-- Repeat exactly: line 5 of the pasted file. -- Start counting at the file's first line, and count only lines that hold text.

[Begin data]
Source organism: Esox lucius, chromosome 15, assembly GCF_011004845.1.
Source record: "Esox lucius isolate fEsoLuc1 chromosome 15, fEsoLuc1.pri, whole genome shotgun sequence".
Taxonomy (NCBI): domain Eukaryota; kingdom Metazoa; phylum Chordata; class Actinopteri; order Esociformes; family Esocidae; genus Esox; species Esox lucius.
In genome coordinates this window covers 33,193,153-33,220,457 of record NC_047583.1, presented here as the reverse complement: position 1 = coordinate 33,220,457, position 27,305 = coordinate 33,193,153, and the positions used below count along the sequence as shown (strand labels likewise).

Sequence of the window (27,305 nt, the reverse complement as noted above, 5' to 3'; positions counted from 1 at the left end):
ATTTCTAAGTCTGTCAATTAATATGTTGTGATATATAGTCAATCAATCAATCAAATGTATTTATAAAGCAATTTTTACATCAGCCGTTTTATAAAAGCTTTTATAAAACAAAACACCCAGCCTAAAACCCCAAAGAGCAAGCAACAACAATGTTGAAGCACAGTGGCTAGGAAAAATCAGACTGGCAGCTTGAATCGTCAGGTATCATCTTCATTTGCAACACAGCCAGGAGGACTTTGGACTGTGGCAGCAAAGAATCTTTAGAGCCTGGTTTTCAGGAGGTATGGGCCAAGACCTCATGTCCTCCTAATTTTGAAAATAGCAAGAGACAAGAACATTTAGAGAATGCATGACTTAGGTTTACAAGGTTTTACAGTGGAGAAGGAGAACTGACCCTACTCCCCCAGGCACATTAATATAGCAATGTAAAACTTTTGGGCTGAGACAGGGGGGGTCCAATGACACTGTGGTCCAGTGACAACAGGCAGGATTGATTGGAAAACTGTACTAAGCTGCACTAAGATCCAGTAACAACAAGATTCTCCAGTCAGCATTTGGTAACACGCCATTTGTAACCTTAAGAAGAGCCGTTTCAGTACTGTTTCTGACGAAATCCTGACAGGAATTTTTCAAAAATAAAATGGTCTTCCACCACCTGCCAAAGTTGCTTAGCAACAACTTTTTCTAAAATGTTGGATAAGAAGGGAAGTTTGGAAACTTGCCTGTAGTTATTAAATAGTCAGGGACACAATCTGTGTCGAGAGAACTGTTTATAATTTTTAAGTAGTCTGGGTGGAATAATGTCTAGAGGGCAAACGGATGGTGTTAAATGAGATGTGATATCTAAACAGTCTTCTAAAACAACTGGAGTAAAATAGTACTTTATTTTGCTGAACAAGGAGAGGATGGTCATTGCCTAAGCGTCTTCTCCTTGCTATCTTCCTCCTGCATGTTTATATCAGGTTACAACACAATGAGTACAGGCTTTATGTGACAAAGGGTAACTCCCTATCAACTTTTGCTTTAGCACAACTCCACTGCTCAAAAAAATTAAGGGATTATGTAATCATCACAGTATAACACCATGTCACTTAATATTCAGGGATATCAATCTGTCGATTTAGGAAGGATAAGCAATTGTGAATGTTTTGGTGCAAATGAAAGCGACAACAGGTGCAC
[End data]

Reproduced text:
Sequence of the window (27,305 nt, the reverse complement as noted above, 5' to 3'; positions counted from 1 at the left end):